The Big Picture: I've written a lot about video games and how they've affected me as a young sports fan, but I'm kind of curmudgeonly when it comes to one aspect of the EA Sports-ification of real life sports: the notion that precise value can be assigned to any aspect of a player's skill set has seeped into popular consciousness.
Maybe it's just the way I see it through my prism, but I have to remind myself that player progression and improvement is not a series of upticks in "awareness" from 63 to 67 to 72 to 73 to 75; athletic improvement is a constant process of ups and downs that mostly happens away from public view. The glimpses we get in games might offer some insight into how much young Bobcats like Gerald Henderson, or Derrick Brown, or D.J. Augustin are improving this season, but attempting to chronicle those improvements on a day-to-day basis is probably folly. We had our baseline at the start of the year, and once a large chunk of games are in the books, we'll have both memories and stats to begin measuring how much improvement they've made.
Until then, games like last night's are just one tiny slice of data that we fans can point to as evidence that the team is getting better than they were at the start of the season. Tonight's game represents another good opportunity to take the team's temperature, so to speak. The Hornets are third in the Southwest Division, but the Spurs are leading that division with the best record in the league, and the Mavericks are doing what they do, just ahead in the standings. And perhaps New Orleans's record is still distorted by their ridiculous 11-1 start, but I don't think anyone would doubt that they're a better team right now than the Cats, and they'll have the best player on the floor, Chris Paul, going head to head against our weakest defensive link.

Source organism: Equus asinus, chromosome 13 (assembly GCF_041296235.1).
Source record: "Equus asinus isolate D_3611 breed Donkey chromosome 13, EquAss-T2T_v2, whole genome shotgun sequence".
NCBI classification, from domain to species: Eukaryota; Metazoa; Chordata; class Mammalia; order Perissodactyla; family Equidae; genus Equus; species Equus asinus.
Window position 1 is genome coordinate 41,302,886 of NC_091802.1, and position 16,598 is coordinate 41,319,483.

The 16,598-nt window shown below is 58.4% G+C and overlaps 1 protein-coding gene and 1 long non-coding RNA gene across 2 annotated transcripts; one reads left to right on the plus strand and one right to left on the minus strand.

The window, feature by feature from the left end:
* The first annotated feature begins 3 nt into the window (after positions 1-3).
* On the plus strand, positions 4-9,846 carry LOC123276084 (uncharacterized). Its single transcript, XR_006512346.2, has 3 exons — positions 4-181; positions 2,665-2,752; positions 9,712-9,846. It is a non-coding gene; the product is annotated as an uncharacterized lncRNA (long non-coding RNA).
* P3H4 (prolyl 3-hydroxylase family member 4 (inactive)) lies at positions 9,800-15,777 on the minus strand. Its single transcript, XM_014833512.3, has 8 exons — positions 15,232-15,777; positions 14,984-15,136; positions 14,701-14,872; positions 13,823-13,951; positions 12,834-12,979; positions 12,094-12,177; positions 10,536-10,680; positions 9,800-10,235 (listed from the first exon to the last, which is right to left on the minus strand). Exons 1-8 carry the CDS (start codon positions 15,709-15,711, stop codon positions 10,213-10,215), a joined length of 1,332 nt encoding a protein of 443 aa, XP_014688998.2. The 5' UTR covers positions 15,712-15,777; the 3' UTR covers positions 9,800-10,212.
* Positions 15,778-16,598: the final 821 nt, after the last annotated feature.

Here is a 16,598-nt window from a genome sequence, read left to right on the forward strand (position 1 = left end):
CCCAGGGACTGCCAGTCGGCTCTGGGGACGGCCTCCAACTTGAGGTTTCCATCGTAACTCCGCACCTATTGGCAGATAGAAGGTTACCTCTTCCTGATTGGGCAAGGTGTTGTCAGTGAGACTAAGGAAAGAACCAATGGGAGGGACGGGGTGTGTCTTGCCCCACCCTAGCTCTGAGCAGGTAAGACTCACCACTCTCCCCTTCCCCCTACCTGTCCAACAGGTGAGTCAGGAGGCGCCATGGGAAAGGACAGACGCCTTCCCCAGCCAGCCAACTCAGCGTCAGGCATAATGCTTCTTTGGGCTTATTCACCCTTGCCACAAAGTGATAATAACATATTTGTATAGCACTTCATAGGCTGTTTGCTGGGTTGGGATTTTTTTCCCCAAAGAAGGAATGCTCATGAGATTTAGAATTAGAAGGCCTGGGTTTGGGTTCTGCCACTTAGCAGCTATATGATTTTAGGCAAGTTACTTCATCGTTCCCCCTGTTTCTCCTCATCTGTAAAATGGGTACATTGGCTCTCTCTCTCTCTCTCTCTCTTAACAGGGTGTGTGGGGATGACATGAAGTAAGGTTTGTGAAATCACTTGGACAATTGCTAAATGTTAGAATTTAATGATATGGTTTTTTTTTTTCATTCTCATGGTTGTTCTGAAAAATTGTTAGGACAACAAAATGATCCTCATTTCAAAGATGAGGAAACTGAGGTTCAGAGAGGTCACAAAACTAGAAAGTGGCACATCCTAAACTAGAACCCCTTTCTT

Musical Interlude: The Faint -- "Agenda Suicide"
Key to Victory: Though the Cats have been playing a little bit faster, it's not quite the breakneck pace that I think fans envisioned when Paul Silas said he'd push to run more. Rather, I think what the Cats have been doing is getting into the half court much more quickly than they used to, which gives them more shot clock to play with. That becomes much more important against good defensive teams like the Hornets (5th in DRtg). I'd like to see them make a concerted effort to get out ahead of the defense, rather than "just" rushing them into the defensive half court, but it's an improvement on the old "start the offense at 15 seconds in the shot clock" offense. (See what I did there?)
Detail That May Interest .08% of You: Chris Paul wrote a children's book encouraging kids to follow their dreams, even if everyone tells them they're too short to achieve them.